Rising energy costs force householders to switch off heating

New research by uSwitch has revealed a crisis of affordability in Britain’s energy costs. 69% of householders have been forced to go without heating at some point this winter in order to keep their energy costs down, and two in ten having to do so regularly. Over a third have found their quality of life or health decrease as a result of cutting back on their energy use – a 15% increase compared to last year.

What the research found:

  • Seven in ten households have gone without heating at some point this winter to keep their energy bills in check – almost two in ten (17%) are doing this regularly
  • Three quarters of households (74%) have cut down or rationed their energy use this winter because of the increased cost – almost nine in ten (88%) now consider the cost before switching their heating on
  • 87% are concerned about their forthcoming winter energy bill and 69% say that it will be less affordable than last year’s
  • 88% of people expect the cost of household energy to increase again this year
  • Over eight in ten consumers (81%) say that household energy is unaffordable in the UK today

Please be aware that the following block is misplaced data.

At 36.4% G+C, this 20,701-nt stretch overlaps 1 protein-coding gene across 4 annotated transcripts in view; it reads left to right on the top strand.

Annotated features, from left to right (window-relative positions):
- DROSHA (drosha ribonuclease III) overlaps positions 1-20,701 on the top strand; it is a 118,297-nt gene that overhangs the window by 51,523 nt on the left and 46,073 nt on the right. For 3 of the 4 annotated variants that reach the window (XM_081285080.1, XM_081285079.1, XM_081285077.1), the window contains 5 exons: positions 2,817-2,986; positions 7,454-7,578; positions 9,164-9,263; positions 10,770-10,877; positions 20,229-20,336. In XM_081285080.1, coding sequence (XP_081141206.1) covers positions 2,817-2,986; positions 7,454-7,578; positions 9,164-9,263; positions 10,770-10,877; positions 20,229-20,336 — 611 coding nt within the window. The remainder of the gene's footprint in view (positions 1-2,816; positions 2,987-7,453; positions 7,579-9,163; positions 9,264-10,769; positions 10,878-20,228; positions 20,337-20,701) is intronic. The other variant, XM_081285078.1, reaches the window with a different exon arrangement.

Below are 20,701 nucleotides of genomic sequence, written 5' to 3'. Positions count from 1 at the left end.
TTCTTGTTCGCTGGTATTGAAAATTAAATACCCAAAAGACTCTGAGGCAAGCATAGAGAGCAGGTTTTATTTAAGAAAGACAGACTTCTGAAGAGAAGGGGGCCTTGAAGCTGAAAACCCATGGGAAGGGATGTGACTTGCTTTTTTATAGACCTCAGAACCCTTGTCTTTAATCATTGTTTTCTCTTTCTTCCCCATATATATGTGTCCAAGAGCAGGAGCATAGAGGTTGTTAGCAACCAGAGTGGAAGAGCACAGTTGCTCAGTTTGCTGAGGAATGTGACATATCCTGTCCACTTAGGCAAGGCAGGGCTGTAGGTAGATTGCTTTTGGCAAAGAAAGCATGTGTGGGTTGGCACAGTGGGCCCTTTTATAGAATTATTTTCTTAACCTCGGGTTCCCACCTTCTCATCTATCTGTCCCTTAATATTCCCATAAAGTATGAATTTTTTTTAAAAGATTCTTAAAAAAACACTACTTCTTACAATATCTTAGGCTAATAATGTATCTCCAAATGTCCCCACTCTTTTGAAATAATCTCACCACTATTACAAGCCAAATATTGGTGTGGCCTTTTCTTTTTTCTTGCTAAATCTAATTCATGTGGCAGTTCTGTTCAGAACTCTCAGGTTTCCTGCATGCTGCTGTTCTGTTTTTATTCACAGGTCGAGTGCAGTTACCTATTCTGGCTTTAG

The big energy suppliers raised their prices in 2012 adding hundreds to household energy bills. Previous uSwitch research found that energy prices have risen five times faster than average income:
Energy rationing is likely to disproportionately hit vulnerable homes as temperatures reach sub-zero temperatures, with 44% saying they have gone cold at home this winter due to the high cost of energy.
The research raises concerns that the UK is reaching an affordability ceiling in energy costs.

Rocketing prices

In 2004, the average household energy bill cost an average of £522. This year that average annual cost has rocketed to £1,352 – a 159% increase leaving nine in ten concerned about recent costs.
Energy suppliers have already warned that rising wholesale gas costs, green energy taxes and infrastructure maintenance are likely to keep pushing up the cost of energy, despite over eight in ten consumers saying that household energy is already unaffordable.
Although 88% of consumers say they expect further price rises research has identified an ‘energy affordability ceiling’ of £1,500 a year beyond which the majority of consumers will start to suffer. A
t this point almost six in ten households would be going without adequate heating and almost four in ten would be forced to turn their heating off entirely.